Big decision: Going back to school
Returning to college as an adult can be challenging, but it offers rewards beyond just receiving a…
Georgia (Apr 14, 2014) — Returning to college as an adult can be challenging, but it offers rewards beyond just receiving a diploma.
Link To Articlehttp://digital.olivesoftware.com/Olive/ODE/AtlantaJournalConstitution/
by Kevin Moreau for the AJC
Schneider had spent a couple of years enrolled at the prestigious Art Institute of Chicago in the late 1980s, but ended up leaving for financial reasons.
“I kind of went to college knowing that I wasn’t going to graduate,” he said. “My family wasn’t doing well financially. My mother had a terminal illness, and about halfway through, I ran out of money.”
So he dropped out of school and started working. “And then life happened for about two and a half decades,” he said. Very often for people in his situation, “what happens is, you start living your life and you’re doing okay — you’re not wealthy, but you have control over your life. It doesn’t feel like you need to go back to school.”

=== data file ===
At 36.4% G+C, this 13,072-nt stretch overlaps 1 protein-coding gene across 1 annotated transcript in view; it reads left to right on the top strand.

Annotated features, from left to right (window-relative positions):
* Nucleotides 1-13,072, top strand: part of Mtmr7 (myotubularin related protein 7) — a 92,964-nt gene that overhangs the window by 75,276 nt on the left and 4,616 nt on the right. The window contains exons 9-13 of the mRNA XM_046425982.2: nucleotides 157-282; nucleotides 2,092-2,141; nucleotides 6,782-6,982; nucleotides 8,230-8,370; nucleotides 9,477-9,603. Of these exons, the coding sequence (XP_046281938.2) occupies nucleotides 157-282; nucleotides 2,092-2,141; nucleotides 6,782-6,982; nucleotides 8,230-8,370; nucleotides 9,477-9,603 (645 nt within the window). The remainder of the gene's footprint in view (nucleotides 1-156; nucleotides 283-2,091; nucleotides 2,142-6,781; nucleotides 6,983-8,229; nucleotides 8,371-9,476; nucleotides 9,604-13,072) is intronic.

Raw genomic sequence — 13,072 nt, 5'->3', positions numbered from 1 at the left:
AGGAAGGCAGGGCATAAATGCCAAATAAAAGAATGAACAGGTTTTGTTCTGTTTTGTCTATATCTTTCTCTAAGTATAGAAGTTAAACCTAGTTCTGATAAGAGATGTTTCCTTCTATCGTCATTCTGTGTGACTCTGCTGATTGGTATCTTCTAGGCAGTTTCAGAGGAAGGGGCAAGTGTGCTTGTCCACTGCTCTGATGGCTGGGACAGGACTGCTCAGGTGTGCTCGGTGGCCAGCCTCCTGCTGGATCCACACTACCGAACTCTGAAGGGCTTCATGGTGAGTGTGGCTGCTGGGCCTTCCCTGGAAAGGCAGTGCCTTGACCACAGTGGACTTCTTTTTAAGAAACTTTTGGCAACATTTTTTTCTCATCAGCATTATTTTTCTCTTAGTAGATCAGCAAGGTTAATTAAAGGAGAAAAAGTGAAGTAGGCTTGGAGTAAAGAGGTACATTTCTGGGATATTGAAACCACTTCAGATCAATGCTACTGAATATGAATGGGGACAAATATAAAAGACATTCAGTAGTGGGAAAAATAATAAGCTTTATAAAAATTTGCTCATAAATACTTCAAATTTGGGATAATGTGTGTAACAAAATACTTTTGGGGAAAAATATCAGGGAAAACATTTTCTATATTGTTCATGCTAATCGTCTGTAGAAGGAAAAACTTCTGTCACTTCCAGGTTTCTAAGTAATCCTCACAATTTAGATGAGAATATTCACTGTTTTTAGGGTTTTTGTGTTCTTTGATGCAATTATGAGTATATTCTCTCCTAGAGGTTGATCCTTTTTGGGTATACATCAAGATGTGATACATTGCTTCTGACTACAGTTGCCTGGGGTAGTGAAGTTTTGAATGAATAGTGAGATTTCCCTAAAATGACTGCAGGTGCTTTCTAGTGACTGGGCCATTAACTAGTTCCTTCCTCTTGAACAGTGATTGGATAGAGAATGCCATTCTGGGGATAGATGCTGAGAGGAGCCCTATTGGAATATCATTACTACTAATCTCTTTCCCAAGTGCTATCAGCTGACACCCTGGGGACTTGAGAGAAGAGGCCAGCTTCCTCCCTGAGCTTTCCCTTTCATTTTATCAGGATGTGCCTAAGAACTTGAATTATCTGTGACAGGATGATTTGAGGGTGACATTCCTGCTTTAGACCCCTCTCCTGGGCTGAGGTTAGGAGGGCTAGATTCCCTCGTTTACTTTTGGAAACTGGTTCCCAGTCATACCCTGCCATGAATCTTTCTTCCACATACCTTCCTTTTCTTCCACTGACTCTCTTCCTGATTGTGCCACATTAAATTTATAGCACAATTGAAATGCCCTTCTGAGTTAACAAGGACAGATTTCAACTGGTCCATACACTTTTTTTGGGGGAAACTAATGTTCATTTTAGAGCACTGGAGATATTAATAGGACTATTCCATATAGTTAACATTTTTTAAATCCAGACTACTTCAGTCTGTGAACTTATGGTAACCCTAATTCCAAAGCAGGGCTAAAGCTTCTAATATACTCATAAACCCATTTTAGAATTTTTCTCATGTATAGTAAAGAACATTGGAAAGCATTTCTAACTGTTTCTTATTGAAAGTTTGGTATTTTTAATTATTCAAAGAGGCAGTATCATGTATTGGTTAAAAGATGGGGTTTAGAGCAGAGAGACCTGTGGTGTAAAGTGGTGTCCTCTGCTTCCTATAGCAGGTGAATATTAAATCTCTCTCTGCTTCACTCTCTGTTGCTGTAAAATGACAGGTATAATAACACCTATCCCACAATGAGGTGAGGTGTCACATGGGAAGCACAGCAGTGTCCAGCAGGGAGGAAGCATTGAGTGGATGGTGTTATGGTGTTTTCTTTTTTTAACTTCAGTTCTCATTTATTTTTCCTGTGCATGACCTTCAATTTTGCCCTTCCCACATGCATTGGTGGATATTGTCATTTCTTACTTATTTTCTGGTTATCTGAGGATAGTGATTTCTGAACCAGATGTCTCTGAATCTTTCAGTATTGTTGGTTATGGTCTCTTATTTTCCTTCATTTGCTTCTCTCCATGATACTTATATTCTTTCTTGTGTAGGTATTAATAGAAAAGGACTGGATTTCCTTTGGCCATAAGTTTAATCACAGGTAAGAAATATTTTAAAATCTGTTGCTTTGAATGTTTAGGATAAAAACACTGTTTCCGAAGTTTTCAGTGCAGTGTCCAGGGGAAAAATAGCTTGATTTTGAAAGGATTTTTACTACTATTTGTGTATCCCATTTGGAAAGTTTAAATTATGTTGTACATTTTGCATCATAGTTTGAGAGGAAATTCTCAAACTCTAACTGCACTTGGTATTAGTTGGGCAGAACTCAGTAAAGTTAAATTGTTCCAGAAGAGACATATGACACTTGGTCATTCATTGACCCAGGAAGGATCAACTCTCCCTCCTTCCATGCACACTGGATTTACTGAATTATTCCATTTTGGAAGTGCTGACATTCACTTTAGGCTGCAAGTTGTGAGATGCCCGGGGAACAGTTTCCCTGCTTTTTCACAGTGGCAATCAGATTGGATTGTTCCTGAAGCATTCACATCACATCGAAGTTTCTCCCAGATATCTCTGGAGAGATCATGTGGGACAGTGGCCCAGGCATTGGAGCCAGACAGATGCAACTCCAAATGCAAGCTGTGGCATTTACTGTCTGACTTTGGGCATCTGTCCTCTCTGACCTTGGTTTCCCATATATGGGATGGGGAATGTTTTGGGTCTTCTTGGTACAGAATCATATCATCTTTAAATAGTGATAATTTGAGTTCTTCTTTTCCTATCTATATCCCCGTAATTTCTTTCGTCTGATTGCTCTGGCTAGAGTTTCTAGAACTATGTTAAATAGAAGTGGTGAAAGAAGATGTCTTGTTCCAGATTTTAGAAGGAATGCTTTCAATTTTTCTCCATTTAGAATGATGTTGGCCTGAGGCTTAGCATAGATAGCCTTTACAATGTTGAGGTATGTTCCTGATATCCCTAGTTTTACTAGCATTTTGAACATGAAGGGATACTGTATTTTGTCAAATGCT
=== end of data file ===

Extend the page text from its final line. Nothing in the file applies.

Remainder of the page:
] Things changed when Schneider lost his job in the distribution department of a nonprofit senior services company. He spent six months doing odd jobs to make ends meet, watching as his bills continued to pile up.
“And then a friend of mine said to me, ‘You should go back to school,’” he said. “I’d heard that a thousand times, and I always had an excuse for why it couldn’t happen. This time, though, I said, ‘You know what? Maybe I should.’”
Becoming tech savvy
And so earlier this year, Schneider enrolled at Georgia State University, joining
an estimated 4 million adults over the age of 35 enrolled in a degree-granting institution,
according to the National Center for Education Statistics.
Schneider, whose goal is to earn a bachelor of fine arts degree in graphic design, said that returning to school after such a long absence has definitely taken some getting used to.
Perhaps the biggest adjustment, Schneider said, is the many ways technology has changed the college experience. Some are fairly intuitive, like hardback textbooks being replaced by online materials. And some of the changes have been a little more surprising — like the film professor who informed Schneider he’d need to open a Twitter account to take the class.
“He gives Twitter assignments,” Schneider said. “He’ll pick a topic and everyone is supposed to tweet something about Soviet montage cinema or German expressionism or something, and hashtag his class in the tweet, so he can look it up and see whether you did the assignment. That was strange.”